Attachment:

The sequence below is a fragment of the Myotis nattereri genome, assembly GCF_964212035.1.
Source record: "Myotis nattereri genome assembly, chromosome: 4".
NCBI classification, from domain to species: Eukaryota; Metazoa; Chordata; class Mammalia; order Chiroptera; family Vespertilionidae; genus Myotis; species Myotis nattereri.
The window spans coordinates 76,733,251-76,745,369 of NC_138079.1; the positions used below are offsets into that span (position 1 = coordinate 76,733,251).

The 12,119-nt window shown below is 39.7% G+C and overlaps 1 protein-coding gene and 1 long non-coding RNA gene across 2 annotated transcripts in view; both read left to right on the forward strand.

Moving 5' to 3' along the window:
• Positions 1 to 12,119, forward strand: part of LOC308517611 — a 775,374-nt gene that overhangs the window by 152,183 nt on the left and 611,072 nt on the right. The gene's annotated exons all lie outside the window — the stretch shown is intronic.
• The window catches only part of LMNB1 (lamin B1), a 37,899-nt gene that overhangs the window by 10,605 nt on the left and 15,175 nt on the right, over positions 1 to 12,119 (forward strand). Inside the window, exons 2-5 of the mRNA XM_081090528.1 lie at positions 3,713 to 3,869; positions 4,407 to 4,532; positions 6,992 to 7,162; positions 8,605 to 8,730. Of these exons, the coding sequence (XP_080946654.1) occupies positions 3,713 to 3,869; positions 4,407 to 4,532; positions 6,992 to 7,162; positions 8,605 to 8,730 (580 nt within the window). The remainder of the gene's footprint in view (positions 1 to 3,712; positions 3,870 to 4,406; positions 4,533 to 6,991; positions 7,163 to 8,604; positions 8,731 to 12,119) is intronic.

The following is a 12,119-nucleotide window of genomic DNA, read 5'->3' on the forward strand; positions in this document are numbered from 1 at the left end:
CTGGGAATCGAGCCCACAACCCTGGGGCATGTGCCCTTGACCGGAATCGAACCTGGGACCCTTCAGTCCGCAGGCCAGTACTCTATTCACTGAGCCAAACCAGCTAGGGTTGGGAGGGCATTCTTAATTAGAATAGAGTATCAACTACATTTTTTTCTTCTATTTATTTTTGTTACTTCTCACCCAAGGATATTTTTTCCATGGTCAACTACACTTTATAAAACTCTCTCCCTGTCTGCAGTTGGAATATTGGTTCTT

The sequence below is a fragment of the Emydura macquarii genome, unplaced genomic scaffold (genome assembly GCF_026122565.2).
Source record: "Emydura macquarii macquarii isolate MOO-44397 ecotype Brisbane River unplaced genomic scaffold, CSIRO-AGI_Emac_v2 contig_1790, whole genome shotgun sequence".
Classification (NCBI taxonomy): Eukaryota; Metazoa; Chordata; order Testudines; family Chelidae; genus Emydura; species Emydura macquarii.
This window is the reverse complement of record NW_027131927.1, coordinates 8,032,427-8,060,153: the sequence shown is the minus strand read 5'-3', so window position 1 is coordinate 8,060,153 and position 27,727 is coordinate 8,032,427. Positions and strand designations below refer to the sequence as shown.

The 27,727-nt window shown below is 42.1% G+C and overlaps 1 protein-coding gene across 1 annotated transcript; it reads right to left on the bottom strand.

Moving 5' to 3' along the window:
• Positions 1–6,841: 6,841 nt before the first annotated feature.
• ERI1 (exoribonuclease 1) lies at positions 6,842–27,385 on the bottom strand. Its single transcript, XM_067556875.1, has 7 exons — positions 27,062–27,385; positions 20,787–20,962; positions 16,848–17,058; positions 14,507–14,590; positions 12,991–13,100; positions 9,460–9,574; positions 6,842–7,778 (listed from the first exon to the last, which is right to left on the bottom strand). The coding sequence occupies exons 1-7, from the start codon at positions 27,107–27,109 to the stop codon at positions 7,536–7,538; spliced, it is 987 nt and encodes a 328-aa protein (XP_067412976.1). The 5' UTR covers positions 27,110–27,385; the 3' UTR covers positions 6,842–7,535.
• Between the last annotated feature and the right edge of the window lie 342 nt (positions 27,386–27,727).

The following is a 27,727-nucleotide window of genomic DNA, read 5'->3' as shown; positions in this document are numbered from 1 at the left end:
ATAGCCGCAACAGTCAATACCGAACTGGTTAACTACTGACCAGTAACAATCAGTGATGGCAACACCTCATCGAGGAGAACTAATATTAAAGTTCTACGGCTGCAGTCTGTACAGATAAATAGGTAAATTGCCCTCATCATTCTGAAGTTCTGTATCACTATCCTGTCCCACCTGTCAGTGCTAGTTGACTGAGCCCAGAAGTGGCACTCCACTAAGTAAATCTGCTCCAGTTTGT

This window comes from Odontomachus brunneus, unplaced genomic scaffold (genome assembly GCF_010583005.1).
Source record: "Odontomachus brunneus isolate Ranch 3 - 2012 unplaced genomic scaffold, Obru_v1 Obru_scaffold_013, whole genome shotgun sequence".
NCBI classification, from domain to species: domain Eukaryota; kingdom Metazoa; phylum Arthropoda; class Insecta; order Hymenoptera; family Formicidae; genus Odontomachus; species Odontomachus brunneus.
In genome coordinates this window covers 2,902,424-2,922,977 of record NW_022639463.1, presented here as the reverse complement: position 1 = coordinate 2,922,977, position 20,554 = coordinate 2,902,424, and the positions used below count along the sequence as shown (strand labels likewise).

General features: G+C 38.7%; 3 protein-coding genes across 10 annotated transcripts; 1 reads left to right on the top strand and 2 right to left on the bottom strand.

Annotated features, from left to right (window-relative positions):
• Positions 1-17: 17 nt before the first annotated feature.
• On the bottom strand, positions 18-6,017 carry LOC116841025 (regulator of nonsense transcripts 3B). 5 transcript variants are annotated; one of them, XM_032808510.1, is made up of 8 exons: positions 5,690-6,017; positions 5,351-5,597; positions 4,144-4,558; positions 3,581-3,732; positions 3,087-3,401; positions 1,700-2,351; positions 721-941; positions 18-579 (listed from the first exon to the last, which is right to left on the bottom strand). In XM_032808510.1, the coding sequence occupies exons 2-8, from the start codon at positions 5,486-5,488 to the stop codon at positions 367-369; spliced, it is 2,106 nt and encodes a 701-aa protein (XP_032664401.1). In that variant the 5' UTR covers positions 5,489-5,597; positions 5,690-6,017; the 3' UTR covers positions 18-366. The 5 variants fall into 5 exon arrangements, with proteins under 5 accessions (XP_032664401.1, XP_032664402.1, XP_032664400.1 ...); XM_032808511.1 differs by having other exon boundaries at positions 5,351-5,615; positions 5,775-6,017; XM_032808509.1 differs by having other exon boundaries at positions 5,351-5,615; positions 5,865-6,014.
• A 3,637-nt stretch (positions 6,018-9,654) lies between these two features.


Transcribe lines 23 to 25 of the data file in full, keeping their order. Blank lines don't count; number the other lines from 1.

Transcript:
Source record: "Odontomachus brunneus isolate Ranch 3 - 2012 unplaced genomic scaffold, Obru_v1 Obru_scaffold_013, whole genome shotgun sequence".
NCBI classification, from domain to species: domain Eukaryota; kingdom Metazoa; phylum Arthropoda; class Insecta; order Hymenoptera; family Formicidae; genus Odontomachus; species Odontomachus brunneus.
In genome coordinates this window covers 2,902,424-2,922,977 of record NW_022639463.1, presented here as the reverse complement: position 1 = coordinate 2,922,977, position 20,554 = coordinate 2,902,424, and the positions used below count along the sequence as shown (strand labels likewise).